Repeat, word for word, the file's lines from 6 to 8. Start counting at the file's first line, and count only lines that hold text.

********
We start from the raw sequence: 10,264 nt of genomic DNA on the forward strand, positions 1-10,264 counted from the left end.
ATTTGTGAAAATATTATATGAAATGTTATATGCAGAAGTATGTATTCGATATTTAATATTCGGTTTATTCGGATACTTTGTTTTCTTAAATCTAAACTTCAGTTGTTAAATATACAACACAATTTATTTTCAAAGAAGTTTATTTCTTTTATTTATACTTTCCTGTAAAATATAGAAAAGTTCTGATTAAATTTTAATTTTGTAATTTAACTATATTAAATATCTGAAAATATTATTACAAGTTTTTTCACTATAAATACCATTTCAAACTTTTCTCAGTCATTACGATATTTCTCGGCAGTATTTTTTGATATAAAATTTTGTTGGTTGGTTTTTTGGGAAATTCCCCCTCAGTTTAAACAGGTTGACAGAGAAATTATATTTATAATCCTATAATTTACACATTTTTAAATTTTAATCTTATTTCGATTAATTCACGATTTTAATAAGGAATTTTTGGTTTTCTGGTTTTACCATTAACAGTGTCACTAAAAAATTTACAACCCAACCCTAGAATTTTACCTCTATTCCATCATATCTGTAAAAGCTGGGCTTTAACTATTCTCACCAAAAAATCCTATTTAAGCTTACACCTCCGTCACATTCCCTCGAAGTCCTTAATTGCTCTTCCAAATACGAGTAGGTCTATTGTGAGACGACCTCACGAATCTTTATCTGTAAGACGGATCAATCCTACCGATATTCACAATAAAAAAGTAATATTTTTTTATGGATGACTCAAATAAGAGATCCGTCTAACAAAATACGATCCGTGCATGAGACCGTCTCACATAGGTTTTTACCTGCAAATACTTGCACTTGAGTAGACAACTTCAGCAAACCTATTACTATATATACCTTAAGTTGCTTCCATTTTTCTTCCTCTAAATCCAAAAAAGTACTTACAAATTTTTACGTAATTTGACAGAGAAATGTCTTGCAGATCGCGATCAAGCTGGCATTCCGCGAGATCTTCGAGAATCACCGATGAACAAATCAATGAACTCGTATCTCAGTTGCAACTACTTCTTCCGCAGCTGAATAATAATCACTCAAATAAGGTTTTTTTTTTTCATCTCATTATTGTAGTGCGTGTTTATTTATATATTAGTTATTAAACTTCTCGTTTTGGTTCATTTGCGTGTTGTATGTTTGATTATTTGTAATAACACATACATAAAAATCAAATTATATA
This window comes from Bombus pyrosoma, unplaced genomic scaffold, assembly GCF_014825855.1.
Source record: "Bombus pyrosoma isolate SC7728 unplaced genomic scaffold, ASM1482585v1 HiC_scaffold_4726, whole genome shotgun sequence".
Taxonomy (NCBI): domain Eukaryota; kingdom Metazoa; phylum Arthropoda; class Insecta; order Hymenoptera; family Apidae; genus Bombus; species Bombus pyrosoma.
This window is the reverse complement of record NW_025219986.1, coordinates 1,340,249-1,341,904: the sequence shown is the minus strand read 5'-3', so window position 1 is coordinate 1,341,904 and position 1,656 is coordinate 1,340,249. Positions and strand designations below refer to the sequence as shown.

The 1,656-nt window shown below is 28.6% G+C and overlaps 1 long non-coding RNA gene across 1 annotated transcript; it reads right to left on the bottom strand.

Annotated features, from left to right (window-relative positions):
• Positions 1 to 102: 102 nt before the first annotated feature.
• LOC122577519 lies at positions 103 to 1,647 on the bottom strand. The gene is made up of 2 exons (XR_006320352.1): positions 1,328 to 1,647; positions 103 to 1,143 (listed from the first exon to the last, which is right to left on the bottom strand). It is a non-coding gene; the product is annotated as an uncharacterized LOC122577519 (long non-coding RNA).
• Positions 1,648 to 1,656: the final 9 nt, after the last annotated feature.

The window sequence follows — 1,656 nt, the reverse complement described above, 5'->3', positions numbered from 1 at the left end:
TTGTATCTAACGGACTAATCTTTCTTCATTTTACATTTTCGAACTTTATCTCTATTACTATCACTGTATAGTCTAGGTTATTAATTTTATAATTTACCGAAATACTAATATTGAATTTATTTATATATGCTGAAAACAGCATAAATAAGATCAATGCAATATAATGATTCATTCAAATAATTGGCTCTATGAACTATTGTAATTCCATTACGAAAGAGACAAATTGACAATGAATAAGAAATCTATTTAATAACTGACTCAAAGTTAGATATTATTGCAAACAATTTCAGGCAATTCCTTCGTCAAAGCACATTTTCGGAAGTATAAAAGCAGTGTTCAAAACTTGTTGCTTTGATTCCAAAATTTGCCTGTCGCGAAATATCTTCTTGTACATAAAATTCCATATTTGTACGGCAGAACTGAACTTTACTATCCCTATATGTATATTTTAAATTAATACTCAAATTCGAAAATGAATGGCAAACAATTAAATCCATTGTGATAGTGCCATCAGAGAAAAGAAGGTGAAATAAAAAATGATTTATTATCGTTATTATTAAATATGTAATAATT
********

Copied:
This window is the reverse complement of record NW_025219986.1, coordinates 1,340,249-1,341,904: the sequence shown is the minus strand read 5'-3', so window position 1 is coordinate 1,341,904 and position 1,656 is coordinate 1,340,249. Positions and strand designations below refer to the sequence as shown.

The 1,656-nt window shown below is 28.6% G+C and overlaps 1 long non-coding RNA gene across 1 annotated transcript; it reads right to left on the bottom strand.

Annotated features, from left to right (window-relative positions):